Public Art Review

June 16, 2017

Rolling Rez Arts Is On the Road Again

A unique mobile art and banking space is bringing mentoring and financial help to Native artists.

PINE RIDGE, SD – The vehicle is impossible to miss: a big truck adorned with stylized buffalo in bright colors. It crisscrosses the Connecticut-size Pine Ridge reservation in South Dakota, connecting Native artists with one another while helping them ratchet up their artistic and financial skills. Rolling Rez Arts is a joint project of three … Read More

Public Art Review | Public Art Review, Recent Projects

June 15, 2017

Hard Work in a Hybrid Space

Public art administrators have to handle demands from multiple stakeholders, private and public—while staying true to mission (and as upbeat as possible)

TWIN CITIES – Public art program administrators and their colleagues who run public-art-oriented nonprofits need to be negotiators. Not only do they have to talk a good game about their projects, they have to negotiate the conflicting demands of multiple stakeholders: artists, community groups, government entities, private-sector players like developers and building owners, and anybody … Read More

Sheila Regan | On Location, Public Art Review

June 7, 2017

Street Art Museum Update

Two new projects for housing outdoor urban art challenge the museum paradigm

AMSTERDAM / BERLIN – More and more, partisans of street art are creating museum settings for this basically anarchic genre—and the museums are proving to be as rule-breaking as the art. Berlin’s architecturally innovative, soon-to-open Urban Nation Museum for Urban Contemporary Art—see photo—and the buildingless Street Art Museum Amsterdam (SAMA) are profiled in the latest … Read More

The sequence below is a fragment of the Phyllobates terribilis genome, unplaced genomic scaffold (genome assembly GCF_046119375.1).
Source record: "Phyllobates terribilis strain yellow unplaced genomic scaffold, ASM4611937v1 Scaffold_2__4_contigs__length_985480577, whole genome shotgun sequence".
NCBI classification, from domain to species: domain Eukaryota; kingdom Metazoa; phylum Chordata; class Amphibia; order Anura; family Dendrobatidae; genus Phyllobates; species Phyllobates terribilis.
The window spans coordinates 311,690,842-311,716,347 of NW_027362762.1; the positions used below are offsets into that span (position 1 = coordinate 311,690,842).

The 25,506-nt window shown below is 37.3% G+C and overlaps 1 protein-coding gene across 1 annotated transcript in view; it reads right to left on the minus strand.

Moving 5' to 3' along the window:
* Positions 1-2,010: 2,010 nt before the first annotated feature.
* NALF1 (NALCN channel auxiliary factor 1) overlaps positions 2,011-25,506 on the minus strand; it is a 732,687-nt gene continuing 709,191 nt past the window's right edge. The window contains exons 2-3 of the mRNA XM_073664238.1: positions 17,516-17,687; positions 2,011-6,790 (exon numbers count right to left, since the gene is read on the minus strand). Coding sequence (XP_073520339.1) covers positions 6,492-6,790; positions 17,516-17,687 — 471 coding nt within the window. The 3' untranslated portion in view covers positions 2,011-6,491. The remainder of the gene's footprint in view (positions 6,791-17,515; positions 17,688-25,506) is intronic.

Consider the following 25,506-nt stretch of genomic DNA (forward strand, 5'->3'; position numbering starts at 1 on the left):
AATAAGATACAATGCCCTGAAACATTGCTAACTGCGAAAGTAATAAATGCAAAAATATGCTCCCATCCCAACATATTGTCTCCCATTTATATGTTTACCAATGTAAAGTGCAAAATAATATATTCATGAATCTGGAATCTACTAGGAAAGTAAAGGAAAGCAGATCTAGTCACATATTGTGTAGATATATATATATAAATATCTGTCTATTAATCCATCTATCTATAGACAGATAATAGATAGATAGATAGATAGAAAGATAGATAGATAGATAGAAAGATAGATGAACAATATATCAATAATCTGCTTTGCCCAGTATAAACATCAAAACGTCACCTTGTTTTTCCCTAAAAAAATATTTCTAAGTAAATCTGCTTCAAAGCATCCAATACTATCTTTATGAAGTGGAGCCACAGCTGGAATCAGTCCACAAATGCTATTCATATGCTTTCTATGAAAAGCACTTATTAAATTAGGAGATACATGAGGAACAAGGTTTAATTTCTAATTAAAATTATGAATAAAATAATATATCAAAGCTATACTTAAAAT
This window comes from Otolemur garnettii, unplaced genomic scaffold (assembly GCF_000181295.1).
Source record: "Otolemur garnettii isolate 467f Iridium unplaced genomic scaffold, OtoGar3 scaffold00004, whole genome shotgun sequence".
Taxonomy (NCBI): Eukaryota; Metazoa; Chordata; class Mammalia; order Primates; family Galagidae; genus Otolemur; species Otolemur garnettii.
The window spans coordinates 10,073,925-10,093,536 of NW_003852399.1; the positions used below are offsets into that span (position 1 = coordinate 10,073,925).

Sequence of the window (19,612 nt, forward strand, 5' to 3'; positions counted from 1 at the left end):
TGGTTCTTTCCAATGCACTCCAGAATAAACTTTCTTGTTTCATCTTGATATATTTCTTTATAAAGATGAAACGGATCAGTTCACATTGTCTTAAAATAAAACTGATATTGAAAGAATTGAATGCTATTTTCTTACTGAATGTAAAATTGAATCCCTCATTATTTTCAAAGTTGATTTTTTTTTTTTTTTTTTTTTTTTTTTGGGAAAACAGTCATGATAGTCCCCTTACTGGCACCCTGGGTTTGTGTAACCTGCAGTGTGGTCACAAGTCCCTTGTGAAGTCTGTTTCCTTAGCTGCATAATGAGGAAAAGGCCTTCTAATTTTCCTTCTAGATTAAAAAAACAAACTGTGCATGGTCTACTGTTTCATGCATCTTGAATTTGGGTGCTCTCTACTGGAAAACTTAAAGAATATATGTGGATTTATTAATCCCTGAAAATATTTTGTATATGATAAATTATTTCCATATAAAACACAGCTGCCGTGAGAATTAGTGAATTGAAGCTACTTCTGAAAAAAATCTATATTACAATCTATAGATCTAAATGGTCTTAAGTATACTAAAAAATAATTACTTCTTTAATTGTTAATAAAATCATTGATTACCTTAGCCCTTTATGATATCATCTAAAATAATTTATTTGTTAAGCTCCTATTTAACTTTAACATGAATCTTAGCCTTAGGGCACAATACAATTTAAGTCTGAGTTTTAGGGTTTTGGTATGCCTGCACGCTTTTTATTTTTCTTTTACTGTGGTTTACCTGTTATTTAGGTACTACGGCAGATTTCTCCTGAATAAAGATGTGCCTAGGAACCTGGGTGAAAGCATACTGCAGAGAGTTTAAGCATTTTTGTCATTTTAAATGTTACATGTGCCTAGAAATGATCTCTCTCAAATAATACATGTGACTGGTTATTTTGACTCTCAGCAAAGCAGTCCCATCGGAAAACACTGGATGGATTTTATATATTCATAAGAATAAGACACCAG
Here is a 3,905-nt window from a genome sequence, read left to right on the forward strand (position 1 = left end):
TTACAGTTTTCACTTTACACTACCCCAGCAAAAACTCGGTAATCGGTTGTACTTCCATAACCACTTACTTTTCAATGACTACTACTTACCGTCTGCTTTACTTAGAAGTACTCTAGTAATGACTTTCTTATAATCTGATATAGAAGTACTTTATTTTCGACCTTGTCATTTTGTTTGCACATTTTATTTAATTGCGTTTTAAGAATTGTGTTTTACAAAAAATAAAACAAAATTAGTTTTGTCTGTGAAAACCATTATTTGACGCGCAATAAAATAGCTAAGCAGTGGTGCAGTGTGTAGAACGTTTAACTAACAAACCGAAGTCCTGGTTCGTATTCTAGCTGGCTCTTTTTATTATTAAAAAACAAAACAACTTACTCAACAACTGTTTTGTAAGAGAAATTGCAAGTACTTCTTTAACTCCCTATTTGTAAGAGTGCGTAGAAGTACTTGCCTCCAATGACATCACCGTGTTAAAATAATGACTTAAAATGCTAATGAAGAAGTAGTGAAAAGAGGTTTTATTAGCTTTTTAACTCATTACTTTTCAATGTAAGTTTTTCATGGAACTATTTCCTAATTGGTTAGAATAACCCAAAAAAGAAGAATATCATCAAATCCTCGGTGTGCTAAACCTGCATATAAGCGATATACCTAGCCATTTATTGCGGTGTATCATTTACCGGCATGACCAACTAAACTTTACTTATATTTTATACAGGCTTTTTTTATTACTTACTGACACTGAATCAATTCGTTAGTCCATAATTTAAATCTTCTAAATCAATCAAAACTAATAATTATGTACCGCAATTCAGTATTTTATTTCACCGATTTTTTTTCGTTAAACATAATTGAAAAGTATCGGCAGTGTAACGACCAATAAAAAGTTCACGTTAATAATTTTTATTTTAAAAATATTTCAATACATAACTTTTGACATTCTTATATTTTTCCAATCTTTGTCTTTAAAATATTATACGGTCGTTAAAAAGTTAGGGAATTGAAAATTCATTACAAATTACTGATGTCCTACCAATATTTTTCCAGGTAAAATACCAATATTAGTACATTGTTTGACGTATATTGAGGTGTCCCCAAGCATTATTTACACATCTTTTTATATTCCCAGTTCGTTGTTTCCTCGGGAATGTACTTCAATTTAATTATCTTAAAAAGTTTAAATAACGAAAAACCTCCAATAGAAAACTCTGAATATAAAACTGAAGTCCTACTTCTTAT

Public Art Review | News, Public Art Review

June 1, 2017

What Are We Risking?

An interview with Carlton Turner

Carlton Turner is all about creating narratives: true narratives that challenge lazy assumptions about the world and what art and artists are—narratives that confront false limitations on what art can say and how it can change the world. Since 2001, Turner has worked with Alternate ROOTS, a regional arts membership organization based in Atlanta; he … Read More

May 23, 2017

Looking for CETA

Tracking the impact of the 1970s federal program that employed artists

There are so many reasons to celebrate what the Comprehensive Employment and Training Act (CETA) did for the arts in the 1970s, but it’s difficult because the evidence is practically invisible. CETA was a federal jobs program that, like the Works Progress Administration (WPA) before it, funneled many hundreds of millions of dollars to visual … Read More

Linda Frye Burnham and Steven Durland | Featured, Magazine Feature, Public Art Review

May 17, 2017

Rethinking a City from the Grassroots

An artist-led urbanism project invites ideas from everyone for molding the capital of Moldova

CHISINAU, Moldova – One of the semifinalists for the International Award for Public Art (highlighted in the new issue of Public Art Review) was an insouciant project called Flat Space, in which the artists and designers of the Oberliht Association in Chisinau (formerly Kishinev), Moldova reconstructed a drab socialist apartment from the era when the … Read More